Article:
LIQUIDITY MANAGEMENT IN NIGERIA COMMERCIAL BANKS
(A CASE STUDY OF FIRST BANK OF NIGERIA PLC)
1.1 Statement of problem
1.2 Objective of the study
1.3 Significance of the study
1.4 Statement of hypothesis
1.5 Scope of the study
1.6 Limitation of the study
1.7 Definition of terms
2.0 Review of related literature
2.1 Review of assets and liabilities management of commercial banks
2.2 Commercial loan theory
2.3 The shiftability theory
2.4 The anticipated income theory
2.5 The liability management theory
2.6 The operation of Nigeria Commercial Banks in terms of Assets
and Liabilities Management
2.7 The liability management of commercial banks
2.8 Credit tools used by banks in Nigeria to control commercial banks liquidity positions.
2.9 Factors to be considered in Assets Management
2.10 Investment decision – risk and returns
2.11 Similarities between assets and liabilities
2.12 Assets of commercial banks
2.13 Commercial banks investment purposes
2.14 Important factors a barher should corrider before holding cash
2.15 Allocation of commercial banks funds
2.16 Liquidity and profitability
3.0 Research design and methodology
3.1 Source of data
3.3 Sample used
5.0 Summary of findings, conclusions & recommendation
1.1 STATEMENT OF THE STUDY
A commercial bank asset management is never ending leg of war. This war is pitched between efficient liquidity management on one hand and profitability on the other.
A liquidity and profitability are two inherent goals in commercial banks, bank managers will continue to experience conflict of trying to provide efficient mechanism of addressing their banks liquidity and hence their safety is necessarily arising from the nature of their liabilities.
A high proportion of commercial bank liabilities are made up of demand deposits (current account) savings account, fried deposits and funds from other sources. Demand deposit are those banks liabilities that are payable on demand.
Necessarily, commercial banks need to keep only highly liquid assets to meet any conceivable volume of withdrawal. Liquidity assets can little or zero return on assets, it is less risky and the less it is likely to yield adequate returns. As such, the higher the less risky assets, the more the bank is exposed to experience a bank run or crisis. At the rate, banks will probably not be able to cover all its cost and also make profit for the owners.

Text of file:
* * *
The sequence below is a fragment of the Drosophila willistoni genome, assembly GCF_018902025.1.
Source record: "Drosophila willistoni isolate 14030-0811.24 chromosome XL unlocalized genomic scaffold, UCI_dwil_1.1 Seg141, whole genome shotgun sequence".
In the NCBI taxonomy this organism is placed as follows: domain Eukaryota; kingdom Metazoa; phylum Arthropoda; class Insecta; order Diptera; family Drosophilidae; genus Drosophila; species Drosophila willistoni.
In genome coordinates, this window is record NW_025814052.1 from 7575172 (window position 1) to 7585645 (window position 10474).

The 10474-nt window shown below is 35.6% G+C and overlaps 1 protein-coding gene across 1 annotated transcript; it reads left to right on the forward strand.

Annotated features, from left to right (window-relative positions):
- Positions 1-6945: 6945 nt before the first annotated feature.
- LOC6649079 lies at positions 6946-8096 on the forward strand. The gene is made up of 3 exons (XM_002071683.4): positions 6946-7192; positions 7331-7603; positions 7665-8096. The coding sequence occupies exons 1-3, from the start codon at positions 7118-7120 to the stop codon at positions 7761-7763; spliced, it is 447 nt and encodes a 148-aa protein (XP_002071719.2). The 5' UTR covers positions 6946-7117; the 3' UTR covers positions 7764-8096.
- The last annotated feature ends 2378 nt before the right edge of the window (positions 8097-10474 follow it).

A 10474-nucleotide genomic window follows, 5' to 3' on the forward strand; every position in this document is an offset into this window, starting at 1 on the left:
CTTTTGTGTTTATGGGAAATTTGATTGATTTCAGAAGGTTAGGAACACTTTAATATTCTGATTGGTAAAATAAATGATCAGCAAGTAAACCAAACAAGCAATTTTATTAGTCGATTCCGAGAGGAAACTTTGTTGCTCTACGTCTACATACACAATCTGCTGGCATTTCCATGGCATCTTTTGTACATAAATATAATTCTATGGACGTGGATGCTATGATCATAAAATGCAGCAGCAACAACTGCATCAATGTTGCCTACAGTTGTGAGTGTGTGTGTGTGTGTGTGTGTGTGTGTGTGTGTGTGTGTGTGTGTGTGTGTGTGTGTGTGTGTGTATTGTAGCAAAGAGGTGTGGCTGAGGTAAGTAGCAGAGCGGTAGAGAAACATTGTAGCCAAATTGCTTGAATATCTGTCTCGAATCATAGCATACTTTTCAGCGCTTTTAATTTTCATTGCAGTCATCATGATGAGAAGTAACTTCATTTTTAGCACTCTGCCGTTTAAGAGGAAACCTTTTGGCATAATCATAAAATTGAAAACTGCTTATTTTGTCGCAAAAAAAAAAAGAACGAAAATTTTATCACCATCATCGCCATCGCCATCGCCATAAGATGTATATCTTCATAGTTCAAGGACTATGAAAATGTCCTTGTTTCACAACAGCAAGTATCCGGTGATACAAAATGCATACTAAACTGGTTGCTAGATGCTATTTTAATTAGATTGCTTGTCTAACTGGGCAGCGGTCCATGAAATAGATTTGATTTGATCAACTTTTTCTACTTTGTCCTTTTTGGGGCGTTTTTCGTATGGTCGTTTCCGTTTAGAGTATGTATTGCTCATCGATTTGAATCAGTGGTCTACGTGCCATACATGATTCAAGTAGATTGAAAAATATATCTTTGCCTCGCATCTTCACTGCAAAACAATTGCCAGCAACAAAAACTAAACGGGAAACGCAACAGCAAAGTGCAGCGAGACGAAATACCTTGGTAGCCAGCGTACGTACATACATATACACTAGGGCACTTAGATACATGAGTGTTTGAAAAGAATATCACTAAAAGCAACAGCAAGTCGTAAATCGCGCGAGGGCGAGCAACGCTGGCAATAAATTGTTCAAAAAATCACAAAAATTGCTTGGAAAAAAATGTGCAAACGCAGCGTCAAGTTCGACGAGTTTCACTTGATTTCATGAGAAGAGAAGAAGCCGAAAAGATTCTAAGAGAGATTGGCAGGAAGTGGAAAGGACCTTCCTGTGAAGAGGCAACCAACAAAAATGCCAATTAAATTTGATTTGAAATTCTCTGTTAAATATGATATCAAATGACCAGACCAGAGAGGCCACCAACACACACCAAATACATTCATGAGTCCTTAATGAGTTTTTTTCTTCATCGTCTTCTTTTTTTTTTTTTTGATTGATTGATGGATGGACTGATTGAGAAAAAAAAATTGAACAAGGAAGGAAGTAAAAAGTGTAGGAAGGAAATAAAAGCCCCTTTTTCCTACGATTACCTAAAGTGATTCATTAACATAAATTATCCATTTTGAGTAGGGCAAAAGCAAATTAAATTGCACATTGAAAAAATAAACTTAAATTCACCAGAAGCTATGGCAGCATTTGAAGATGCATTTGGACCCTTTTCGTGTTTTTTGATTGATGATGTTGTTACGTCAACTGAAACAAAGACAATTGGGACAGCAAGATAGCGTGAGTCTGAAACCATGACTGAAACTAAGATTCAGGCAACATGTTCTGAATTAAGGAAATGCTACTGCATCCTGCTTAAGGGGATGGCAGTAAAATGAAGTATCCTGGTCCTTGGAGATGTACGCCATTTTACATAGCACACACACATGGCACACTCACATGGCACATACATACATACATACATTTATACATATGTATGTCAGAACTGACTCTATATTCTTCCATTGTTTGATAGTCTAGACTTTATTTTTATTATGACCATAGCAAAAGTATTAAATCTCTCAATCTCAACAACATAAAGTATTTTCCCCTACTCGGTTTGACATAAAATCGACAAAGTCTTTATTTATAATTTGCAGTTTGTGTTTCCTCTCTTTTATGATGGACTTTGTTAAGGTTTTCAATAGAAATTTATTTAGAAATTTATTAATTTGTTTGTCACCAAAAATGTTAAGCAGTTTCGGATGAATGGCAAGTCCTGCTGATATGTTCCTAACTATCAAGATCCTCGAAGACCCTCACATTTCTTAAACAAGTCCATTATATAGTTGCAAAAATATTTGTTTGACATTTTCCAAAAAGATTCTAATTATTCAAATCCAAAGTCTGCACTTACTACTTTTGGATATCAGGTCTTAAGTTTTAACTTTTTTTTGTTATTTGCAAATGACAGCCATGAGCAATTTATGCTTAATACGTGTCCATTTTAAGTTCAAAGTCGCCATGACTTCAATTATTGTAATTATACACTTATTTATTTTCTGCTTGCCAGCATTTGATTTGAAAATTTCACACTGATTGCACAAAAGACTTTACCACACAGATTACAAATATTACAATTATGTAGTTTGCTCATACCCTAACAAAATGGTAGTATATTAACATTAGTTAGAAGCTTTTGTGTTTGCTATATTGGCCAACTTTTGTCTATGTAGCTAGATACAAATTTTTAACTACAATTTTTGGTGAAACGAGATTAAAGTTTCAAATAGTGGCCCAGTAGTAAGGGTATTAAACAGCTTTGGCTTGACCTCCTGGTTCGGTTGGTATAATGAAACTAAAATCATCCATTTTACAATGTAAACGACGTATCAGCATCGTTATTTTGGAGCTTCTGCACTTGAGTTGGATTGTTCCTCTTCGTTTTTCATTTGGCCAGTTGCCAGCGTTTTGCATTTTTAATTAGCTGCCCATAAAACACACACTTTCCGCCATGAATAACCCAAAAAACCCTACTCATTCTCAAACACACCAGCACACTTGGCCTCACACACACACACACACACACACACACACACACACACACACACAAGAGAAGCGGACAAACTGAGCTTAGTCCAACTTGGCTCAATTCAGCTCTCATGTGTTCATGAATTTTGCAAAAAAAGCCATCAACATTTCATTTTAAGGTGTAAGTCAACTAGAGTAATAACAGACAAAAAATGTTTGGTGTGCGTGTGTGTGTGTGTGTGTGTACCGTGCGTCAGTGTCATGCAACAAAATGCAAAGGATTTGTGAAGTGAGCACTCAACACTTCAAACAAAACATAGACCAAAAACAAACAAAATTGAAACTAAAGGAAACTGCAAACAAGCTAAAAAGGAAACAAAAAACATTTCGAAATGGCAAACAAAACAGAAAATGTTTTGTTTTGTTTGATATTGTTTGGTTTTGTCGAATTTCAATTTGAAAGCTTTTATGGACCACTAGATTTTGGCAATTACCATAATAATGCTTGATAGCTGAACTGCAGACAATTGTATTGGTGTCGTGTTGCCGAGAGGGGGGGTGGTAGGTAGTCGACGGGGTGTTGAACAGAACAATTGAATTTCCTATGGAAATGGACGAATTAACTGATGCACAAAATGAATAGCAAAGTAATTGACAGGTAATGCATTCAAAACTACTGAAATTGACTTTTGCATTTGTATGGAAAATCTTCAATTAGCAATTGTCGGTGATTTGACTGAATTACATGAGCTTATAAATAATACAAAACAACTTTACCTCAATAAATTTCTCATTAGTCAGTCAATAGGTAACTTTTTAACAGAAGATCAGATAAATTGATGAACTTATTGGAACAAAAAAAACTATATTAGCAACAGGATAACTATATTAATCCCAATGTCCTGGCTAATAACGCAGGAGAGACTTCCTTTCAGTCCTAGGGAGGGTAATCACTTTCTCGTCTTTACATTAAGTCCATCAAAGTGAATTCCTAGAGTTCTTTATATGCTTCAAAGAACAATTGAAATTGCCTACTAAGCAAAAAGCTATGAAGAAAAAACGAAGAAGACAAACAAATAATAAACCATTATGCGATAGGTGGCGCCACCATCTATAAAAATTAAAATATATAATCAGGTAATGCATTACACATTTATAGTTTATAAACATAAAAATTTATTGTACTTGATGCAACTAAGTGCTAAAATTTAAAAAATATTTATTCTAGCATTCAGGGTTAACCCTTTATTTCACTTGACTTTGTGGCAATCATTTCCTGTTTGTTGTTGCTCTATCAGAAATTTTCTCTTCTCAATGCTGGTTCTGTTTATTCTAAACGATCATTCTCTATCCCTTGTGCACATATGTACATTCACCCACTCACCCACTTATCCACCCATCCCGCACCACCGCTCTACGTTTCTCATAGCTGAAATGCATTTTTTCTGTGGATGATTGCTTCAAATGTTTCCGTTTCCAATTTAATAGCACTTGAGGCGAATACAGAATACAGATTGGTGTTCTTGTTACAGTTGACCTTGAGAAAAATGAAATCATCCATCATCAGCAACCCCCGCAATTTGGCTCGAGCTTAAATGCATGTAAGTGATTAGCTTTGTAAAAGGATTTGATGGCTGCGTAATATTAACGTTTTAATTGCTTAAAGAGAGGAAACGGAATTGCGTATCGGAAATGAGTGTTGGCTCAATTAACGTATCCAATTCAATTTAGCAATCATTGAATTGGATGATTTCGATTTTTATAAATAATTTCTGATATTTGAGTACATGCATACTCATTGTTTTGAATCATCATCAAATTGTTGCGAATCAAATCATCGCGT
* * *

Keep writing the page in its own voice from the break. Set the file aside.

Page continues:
Commercial banks are business-oriented firms with shareholders interested on profitability. In order to satisfy its shareholders, a bank might be tempted to forget liquidly and pursue profitability by investing only on high yielding less liquid assets that is achieving profitability at the expense of liquidity which is dangerous. It is always necessary to balance liquidity and profitability in order to have efficient bank management.
The ratio or percentage of idle cash balances commercial banks are to hold at any point in time and in what form to hold at any point in time and in what form to hold it is very necessary. It should be borne in their minds the importance of satisfactory level of profit.
There are many constraints to banks in achieving their goals of liquidity and profitability such as legal reserve requirement but they should maintain adequate liquidity to meet unforeseen and seasonal loan demand and fluctuation of deposits. Cash reserves are also needed to take advantage of unexpected profitability investment opportunities.
In effect, banks are constrained and have to on a tight “rope”. That is the never-ending tug-of war or what I may refer as delima facing commercial bank managers in developing countries. The Nigeria case is further aggravated by the inconsistency of monetary policy as administered by the Central Bank of Nigeria (CBN). It is reminiscent of a military coup de tat, you will just wake up one morning and hear over the radio or through circular no xy2 that the Central Bank of Nigeria has issued a monetary circular number … adjusting the prevailing rate whether upwards or downwards.
The Federal Government directive of withdrawing all federal owned parastatals accounts from commercial banks is one of such constraints. The shocks stirred up aggressive marketing in the banking industry.
Although all these shocks are necessary to produce the desired effect of controlling money supply in the economy level such tends to give nightmare to bank management. These directives causes ripples in its banking industry as such cause more discrepancies in the liquidity position of commercial banks and subsequently the rate of profitability.
1.2 OBJECTIVE OF THE STUDY
The research objective here is to look into the liquidity management in Nigeria with more emphasis on their investment liquidity and profitability positions. The researcher will try to find out why commercial banks need to be more liquid than any other business organization, what methods/techniques banks employ to solve the liquidity profitability dilemma is the concern of this work.
This study will look at the effectiveness and management of their profile by employing and using various approaches, theories and instruments in solving their liquidity profitability problems. The various commercial banks investment outlets leg loan and advances, investment in treasury kills, treasury certificates, call money, bankers unit fund, equity participation on small and medium scale firms, etc and the degree of the liquidity of such investment shall be examined.